By Courtney Searcy, Online Editor
“What gives your life meaning or purpose?”
Seated on a green lawn dotted with groups of university students enjoying the first spring days in Paris, I listened as my new friends responded to the survey folded in my hands.
Glazed-over expressions accompanied each improvised response, and more questions usually revealed a general lack of concern for anything spiritual. Regardless of growing up in Catholic school or with devout Muslim parents, matters of faith had been tucked away in the back of their minds.
Almost a year later, I see the same attitude more and more in my own culture. My generation is riddled with apathy, and an endless stream of distractions drowns out spiritual contemplation in our minds.
In December, USA TODAY ran a story titled, “For many, ‘losing my religion’ isn’t just a song, it’s a way of life.”
The story contained the results of two surveys and reported that 46 percent of those questioned responded they never wonder whether they will go to heaven and 44 percent responded they do not spend any time seeking “eternal wisdom.”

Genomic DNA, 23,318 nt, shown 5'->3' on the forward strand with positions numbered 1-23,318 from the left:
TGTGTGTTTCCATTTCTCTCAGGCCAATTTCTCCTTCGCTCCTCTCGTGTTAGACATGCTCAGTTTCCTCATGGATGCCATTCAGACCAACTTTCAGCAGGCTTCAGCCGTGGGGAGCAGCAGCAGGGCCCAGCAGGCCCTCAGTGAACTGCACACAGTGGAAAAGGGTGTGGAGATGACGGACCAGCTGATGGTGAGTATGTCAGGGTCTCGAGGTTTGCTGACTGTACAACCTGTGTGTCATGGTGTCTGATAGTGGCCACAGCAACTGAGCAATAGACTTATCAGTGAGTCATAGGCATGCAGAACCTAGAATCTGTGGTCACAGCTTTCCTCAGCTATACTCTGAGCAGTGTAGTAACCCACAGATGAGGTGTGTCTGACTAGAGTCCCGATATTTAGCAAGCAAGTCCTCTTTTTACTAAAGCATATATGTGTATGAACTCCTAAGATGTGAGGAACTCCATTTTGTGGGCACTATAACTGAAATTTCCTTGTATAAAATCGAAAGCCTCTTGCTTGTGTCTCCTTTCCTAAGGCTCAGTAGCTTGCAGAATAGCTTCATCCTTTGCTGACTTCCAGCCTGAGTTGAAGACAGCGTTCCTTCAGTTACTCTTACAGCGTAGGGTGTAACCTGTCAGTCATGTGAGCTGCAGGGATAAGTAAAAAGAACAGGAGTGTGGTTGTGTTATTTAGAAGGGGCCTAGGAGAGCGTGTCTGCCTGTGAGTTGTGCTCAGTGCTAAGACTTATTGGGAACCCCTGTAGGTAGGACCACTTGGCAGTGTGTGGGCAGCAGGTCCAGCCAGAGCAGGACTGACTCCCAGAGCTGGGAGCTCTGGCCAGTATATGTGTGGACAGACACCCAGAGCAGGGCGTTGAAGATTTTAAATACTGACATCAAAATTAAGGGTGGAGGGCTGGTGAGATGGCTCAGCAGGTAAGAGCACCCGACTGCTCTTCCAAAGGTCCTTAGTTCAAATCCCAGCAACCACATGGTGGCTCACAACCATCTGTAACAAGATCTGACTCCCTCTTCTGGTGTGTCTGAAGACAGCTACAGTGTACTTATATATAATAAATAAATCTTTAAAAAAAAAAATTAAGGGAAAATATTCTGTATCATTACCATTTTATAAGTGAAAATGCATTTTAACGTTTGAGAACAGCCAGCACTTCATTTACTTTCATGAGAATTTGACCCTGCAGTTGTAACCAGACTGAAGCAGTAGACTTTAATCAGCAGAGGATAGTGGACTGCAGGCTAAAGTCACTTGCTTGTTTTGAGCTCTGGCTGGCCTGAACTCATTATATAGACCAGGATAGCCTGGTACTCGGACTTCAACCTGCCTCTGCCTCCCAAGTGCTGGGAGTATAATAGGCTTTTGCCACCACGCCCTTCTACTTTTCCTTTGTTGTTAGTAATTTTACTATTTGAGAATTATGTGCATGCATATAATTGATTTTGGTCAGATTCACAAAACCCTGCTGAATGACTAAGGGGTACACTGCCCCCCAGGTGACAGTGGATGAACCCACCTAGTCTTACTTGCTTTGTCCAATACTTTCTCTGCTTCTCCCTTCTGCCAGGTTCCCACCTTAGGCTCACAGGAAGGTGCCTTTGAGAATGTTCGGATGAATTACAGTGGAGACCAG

The article calls this growing group of spiritually apathetic people the “So What” set. They do not care if there is a God. They do not care if there is a heaven or hell, and they do not care about life’s purpose.
The statistics are new, but the heart of man has been harboring this kind of apathy forever. More than 50 years ago, poet T.S. Eliot penned lines describing a people “distracted from distraction by distraction, filled with fancies and empty of meaning.” Years before social media crept into our lives, he wrote disparagingly of a “twittering world.”
It is easy to look around a room filled with students constantly checking their phones and see a generation “distracted from distraction by distraction.” There is enough information in our newsfeed to numb our souls day after day, keeping the “So What” set immersed in faithless, stagnant waters.
People of faith, the real apathy problem is yours and mine. For claiming a smug pride in our faith in God while we remain indifferent to the woman scraping pennies to buy groceries in front of us in line at Kroger. For patting ourselves on the back for loving God so much when we have not even thought to love our neighbors enough to know their names.
The book of Romans contains words that should haunt us when we consider their plight: “In their paths are ruin and misery; and the way of peace they have not known.”
Indifference is just fine until the inevitable ruin and misery that come in life shake the once apathetic to their core. Maybe the article in USA TODAY got things wrong about the “So What” set. They are in our pews, our small groups and our Bible studies — closing their eyes and saying “so what” to the people searching for peace all around them.